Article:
feel lazy about deal with it if I can get away with rewriting codes.
(there is only one function needs it.)
Rewriting the backend would require me to go through my own spagetti
codes which was horrible
when I wrote that backend. That was like three years ago. my code was
based on suif if you have to know. Anyway linux's inventor had to deal
with this one when he was a student I guess I have to. I had a feeling
I had to deal with this when I wrote that backend, things that are
difficult to untangle between OS and compiler. Since my original
compiler was only meant to compiler simple code for fpga target, I
promptly ignored that case. I would appreciate if people respond with
more info on the issues involved in dealing with it. Like, give me
hints on what's the fastest way to deal with it. Because obviously I
have two ways to deal with it right now. Anyone with experience on
this please respond. I know this is not entirely a language issue...
you'd better know this, and if it's somebody else's "simple" compiler it
The frontend was not a simple project, it's a university reserch
project.
shouldn't be too hard to discover it by looking at the generated code),
I'm the one who was generating the code, and I had no idea how to deal
with it back then.
and if you can write appropriate magic that you can hide behind the
va_foo macros to access them without compiler support, you can implement
varargs without making changes to the compiler.
So you are saying it's possible to modify the va_* codes without
touching the compiler.
(There is no OS to speak of anyway.)

Do you know more on the interplay between OS and compiler on this va_*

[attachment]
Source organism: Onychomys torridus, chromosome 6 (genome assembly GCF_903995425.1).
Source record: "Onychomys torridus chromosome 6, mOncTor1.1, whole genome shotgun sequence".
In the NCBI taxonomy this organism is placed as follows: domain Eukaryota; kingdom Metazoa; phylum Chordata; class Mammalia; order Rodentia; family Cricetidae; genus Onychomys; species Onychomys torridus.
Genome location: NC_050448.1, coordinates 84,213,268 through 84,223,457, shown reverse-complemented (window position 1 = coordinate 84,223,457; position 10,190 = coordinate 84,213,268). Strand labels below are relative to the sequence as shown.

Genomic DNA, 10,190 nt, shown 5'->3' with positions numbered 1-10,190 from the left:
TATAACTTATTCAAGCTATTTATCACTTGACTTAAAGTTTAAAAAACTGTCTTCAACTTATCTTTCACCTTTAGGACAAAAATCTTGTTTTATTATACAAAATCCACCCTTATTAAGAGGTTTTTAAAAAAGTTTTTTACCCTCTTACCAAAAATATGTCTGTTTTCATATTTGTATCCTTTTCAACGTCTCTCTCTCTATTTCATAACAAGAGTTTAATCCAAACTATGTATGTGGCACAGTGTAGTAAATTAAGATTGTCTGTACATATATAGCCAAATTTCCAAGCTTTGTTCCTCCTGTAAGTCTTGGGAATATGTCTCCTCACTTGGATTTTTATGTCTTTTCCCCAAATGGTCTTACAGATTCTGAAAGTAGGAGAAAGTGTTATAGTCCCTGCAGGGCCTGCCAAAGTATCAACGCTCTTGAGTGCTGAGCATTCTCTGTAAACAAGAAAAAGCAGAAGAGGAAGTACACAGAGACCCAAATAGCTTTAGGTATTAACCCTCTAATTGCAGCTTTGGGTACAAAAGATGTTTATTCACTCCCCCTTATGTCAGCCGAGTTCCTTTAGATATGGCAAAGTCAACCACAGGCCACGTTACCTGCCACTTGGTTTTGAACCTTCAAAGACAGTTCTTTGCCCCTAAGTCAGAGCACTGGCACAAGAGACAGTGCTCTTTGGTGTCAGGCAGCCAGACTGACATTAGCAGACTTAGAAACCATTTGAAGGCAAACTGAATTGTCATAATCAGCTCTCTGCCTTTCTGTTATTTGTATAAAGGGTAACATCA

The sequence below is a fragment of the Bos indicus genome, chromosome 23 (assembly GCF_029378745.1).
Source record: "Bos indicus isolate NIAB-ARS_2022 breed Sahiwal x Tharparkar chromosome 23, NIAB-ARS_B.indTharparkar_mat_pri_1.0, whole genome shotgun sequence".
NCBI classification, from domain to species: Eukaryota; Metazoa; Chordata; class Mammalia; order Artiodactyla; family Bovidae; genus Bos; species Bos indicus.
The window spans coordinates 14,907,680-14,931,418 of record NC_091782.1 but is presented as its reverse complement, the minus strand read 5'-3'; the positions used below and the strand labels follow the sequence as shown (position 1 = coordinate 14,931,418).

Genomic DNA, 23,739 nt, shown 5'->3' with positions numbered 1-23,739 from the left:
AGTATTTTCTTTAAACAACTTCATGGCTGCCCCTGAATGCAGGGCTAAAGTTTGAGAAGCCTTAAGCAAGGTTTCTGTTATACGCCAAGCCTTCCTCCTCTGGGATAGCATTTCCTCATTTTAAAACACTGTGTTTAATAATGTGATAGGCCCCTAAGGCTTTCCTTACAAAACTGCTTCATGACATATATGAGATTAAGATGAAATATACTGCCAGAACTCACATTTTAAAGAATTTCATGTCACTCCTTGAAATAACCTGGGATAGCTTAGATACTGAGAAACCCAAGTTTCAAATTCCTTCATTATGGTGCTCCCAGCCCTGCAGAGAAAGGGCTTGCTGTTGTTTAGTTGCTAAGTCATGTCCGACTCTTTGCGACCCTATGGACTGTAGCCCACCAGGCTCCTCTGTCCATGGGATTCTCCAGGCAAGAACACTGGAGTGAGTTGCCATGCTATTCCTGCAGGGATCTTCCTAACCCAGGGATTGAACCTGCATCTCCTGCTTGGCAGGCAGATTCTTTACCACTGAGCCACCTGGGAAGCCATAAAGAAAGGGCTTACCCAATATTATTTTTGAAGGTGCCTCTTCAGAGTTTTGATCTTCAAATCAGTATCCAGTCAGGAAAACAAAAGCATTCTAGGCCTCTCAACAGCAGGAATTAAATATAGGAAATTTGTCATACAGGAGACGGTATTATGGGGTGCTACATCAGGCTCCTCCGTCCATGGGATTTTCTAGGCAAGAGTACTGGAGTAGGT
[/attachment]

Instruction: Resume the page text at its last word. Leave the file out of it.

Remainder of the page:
issues?
>
I suspect you may be asking the wrong question (what are you Really
Trying To Do?), but if you're intending to ask what it looks to me like
you are asking, examining an existing implementation's stdarg.h macros
might provide some useful clues.
If you know, why don't you just tell the issues involved? thanks.
>
dave

--
Dave Vandervies dj3va...@csclub.uwaterloo.ca>Void pointers will automatically be converted to the right type when the
assignment is made. --Simon Biber and

Or to the wrong type, as the case may be. Kaz Kylheku in CLC

Mar 6 '07 #4
On Mar 6, 10:14 am, dj3va...@caffeine.csclub.uwaterloo.ca (Dave
Vandervies) wrote:
In article <1173146521.515776.214...@q40g2000cwq.googlegroups .com>,

<maina...@yahoo.comwrote:
On Mar 6, 9:49 am, maina...@yahoo.com wrote:
hi
How do you rewrite codes with " ... va_list va_start va_etc", so that
simple c compiler don't have to deal with them. I have written a
simple c->verilog compiler but it can't deal with variable length
arguments. How do you rewrite codes with " ... va_list va_start
va_etc"? I guess (I'm not too sure) maybe it's easier to rewrite the c
code if possible? Modifiying my compiler would mean too much work
right now. I have malloc to deal with too (this one is easy for me.)
Thanks.
Mt thinking right now is this, because there is one more argument
before "...",
I could cast that into "char*" or "void*" and use my own version of
va_*. Any suggestion? I not entirely sure if it's possible without
compiler support. thanks.

If you know how to find the arguments (if you're the implementor,
you'd better know this, and if it's somebody else's "simple" compiler it
shouldn't be too hard to discover it by looking at the generated code),
and if you can write appropriate magic that you can hide behind the
va_foo macros to access them without compiler support, you can implement
varargs without making changes to the compiler.

I suspect you may be asking the wrong question (what are you Really
Trying To Do?), but if you're intending to ask what it looks to me like
you are asking, examining an existing implementation's stdarg.h macros
might provide some useful clues.
I just realized this can be done without touching compiler or other
kludge :)
Since in my case, the argument list is always 1..3 arguments, no
degenerate cases. no kludge required, thanks wanyway.
>
dave

--
Dave Vandervies dj3va...@csclub.uwaterloo.ca>Void pointers will automatically be converted to the right type when the
assignment is made. --Simon Biber and

Or to the wrong type, as the case may be. Kaz Kylheku in CLC

Mar 6 '07 #5